Building a business is tough, and the odds of failure for entrepreneurs building or starting in Nigeria are even higher. But speaking to Aderonke Ajose-Adeyemi, Co-founder and CEO of Losode, I could hear her excitement and optimism over the unstable Internet connection.
Born in Nigeria, Ajose-Adeyemi spent her formative years in Nigeria but soon moved to the United Kingdom, where she bagged a bachelor's degree in Electrical and Electronics Engineering. She would later work at Lloyds Banking Group, Credit Suisse, KPMG, and Thomson Reuters.
While visiting Nigeria in the early 2010s, she wanted to buy some clothes but struggled to find the type of stores she was used to in the UK. Although she later found somewhere to get her clothes, she could not forget the experience and wondered if there were other Nigerians with the same challenges.
This led her to start researching Nigeria's eCommerce space, but around the same time, two of Nigeria’s leading eCommerce companies — Jumia and Konga — launched.
Seven years later, she took the plunge and started Losode, a company she says is building the infrastructure for commerce in Africa.
Why build another eCommerce startup?
The first thing you notice when you arrive at the Losode website is that it resembles a fashion eCommerce site. But when I mentioned this, Ajose-Adeyemi quickly pointed out that fashion is only the beginning of an ambitious plan to facilitate commerce in Africa.
“I don’t like to describe us as that, and I think the demarcation should be clear because fashion is our start point. It’s definitely not our endpoint. What we’re really doing is building the infrastructure required for trading.
“Losode is a multi-way marketplace platform and a growth engine for small businesses. Essentially, it is an inroad for people who want to trade in Africa but are nervous because of the risk involved in lifting and coming to Africa. It is an out road for those who are in Africa that want to sell globally and to other parts of Africa.”
In building Losode, Ajose-Adeyemi revealed that the startup would play in all processes businesses and customers must go through, including payments, brand visibility, and fulfilment.
The startup does not own any of the products currently on its platform but could delve into production in the future. Its business model revolves around charging a commission for products sold on the site. However, this cost is passed on to the buyers rather than added to the merchant's margin.
Many entrepreneurs dream of a large population as it suggests a potentially large market for their products. For an eCommerce startup, a youthful population combined with growing Internet penetration is exciting.
Although players like Jumia and Konga are still struggling to turn a profit ten years after launch, Ajose-Adeyemi believes there is a massive opportunity in the sector. Coming ten years after pioneers like Jumia is also something she considers an advantage, as Losode can learn from their experiences.
“I think there’s a huge opportunity because we’ve not cracked eCommerce. eCommerce startups are very complex. When you look at a fintech startup, that is only one portion of a commercial transaction, but you have to think of how to get the product in front of the buyer, how you attract the buyer or the seller, and how you manage your buyers as they go through the process.”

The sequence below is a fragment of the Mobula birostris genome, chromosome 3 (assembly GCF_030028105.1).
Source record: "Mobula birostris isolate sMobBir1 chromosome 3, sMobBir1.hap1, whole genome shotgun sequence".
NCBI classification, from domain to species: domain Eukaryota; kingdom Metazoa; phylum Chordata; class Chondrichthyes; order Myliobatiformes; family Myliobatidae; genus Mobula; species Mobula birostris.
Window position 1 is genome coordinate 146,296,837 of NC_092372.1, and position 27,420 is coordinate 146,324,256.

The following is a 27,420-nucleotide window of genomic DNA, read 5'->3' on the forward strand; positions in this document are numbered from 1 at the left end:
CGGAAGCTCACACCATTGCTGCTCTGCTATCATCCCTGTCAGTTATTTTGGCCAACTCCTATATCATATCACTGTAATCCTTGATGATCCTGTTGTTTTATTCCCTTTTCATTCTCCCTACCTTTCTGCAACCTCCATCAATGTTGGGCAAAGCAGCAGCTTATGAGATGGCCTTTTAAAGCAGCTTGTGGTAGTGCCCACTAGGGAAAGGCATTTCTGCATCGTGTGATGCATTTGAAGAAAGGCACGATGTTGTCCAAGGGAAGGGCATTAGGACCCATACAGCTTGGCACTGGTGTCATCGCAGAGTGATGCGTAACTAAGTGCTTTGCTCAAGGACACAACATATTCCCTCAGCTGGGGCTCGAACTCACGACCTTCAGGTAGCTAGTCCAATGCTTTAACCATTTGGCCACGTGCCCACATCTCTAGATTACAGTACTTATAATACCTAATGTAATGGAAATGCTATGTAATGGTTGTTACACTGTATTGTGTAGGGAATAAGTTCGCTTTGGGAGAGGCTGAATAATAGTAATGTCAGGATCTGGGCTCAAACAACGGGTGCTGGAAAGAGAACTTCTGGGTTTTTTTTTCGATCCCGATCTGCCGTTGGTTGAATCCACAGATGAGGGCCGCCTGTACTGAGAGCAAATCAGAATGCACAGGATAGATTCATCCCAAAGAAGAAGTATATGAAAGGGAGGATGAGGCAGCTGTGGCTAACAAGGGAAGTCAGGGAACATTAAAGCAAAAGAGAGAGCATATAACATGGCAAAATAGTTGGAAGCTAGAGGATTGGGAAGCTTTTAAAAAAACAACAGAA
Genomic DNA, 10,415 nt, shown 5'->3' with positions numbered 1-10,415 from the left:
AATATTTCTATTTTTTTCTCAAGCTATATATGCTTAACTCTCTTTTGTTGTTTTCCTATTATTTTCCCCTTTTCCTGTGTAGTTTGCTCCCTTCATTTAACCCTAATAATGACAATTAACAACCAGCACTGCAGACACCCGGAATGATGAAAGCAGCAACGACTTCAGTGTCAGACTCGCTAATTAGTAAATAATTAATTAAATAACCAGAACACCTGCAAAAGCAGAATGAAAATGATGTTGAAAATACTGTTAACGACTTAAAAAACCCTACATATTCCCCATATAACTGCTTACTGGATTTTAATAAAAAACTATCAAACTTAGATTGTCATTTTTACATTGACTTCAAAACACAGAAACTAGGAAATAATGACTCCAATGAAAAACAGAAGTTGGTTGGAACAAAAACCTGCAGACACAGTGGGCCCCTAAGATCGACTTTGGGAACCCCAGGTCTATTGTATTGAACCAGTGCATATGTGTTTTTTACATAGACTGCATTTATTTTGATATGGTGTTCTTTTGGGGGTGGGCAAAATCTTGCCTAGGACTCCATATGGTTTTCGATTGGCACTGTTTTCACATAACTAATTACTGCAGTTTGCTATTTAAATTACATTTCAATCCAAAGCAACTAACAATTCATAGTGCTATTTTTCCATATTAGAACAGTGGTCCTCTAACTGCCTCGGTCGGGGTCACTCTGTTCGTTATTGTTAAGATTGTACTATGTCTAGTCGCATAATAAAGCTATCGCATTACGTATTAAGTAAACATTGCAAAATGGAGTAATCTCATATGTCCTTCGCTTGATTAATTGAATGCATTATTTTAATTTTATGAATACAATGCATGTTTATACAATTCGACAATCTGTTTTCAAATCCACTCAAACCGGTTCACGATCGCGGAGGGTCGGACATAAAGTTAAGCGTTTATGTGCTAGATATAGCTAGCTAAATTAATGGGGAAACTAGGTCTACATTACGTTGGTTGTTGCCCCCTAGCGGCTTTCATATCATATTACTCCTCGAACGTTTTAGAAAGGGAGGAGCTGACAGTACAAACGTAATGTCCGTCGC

But while she sees a huge opportunity, she concedes that eCommerce startups need time and patience to hit their full potential.
“Regardless of how we switch this, let’s be clear about one thing — digital is the next stage. We don’t even have the infrastructure. Look at what we have in Africa; we have people that are trading on Instagram and WhatsApp. There is a strong appetite to trade, and there is no way that digital will not be considered.”
Powering the GDP of villages through Losode
With extensive work experience in London’s financial services industry, Ajose-Adeyemi is bullish on Losode’s potential. While she agrees that startups like Konga and Jumia have paved the way for startups like Losode, she is adamant that there is still a lot to do.
“My dream is that a person in Abeokuta, who doesn’t have an education, can actively trade with the world and earn an income. Their neighbour sees that person’s income and joins them. We want to be responsible for the GDP of villages and communities, and people have done that before.”
Although she started Losode alone, she now has a co-founder — Bukky Obayiuwana — who she says has been a huge factor in the business’ growth.
Although co-founder conflicts are frequently fingered as the reason for a startup’s failure, she disclosed that having a great relationship with Obayiuwana is essential.
“There’s a lot of mutual respect between us, and we’re both very prayerful Christians, so it helps. We don’t let the team get between us. If Bukky says something, I’m backing her up even if I’m not there, and she does the same. I ran Losode for a long time alone, and we’ve gone a lot further since she joined.”
With more than 40 years of experience across financial services and engineering between the two co-founders, Ajose-Adeyemi believes that gives them an advantage in building Losode.
"An organisation is not an app. Bukky and I have worked in Canary Wharf, and that exposure defines where we're going. You cannot operate in the environments we've operated in without understanding the flow of structure. You cannot build what you have not seen."
Currently operating in Nigeria but with sellers outside the country, the startup plans to have at least 250,000 sellers and a million buyers in the next five years.